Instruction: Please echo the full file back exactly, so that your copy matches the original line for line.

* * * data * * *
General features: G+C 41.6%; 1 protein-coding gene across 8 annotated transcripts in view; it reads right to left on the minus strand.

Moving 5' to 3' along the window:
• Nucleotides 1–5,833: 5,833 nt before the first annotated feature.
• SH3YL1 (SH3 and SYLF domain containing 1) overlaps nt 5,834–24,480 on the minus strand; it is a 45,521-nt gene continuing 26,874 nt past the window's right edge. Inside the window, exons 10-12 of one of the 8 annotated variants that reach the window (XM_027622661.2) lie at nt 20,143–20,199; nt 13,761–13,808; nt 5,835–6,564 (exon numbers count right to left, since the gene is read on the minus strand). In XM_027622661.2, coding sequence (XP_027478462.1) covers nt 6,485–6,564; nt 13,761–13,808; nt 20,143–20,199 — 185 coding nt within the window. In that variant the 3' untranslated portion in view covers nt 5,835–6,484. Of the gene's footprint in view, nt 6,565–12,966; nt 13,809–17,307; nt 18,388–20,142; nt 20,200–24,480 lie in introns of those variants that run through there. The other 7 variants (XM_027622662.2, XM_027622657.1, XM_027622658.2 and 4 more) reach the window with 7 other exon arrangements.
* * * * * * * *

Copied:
General features: G+C 41.6%; 1 protein-coding gene across 8 annotated transcripts in view; it reads right to left on the minus strand.

Moving 5' to 3' along the window:
• Nucleotides 1–5,833: 5,833 nt before the first annotated feature.
• SH3YL1 (SH3 and SYLF domain containing 1) overlaps nt 5,834–24,480 on the minus strand; it is a 45,521-nt gene continuing 26,874 nt past the window's right edge. Inside the window, exons 10-12 of one of the 8 annotated variants that reach the window (XM_027622661.2) lie at nt 20,143–20,199; nt 13,761–13,808; nt 5,835–6,564 (exon numbers count right to left, since the gene is read on the minus strand). In XM_027622661.2, coding sequence (XP_027478462.1) covers nt 6,485–6,564; nt 13,761–13,808; nt 20,143–20,199 — 185 coding nt within the window. In that variant the 3' untranslated portion in view covers nt 5,835–6,484. Of the gene's footprint in view, nt 6,565–12,966; nt 13,809–17,307; nt 18,388–20,142; nt 20,200–24,480 lie in introns of those variants that run through there. The other 7 variants (XM_027622662.2, XM_027622657.1, XM_027622658.2 and 4 more) reach the window with 7 other exon arrangements.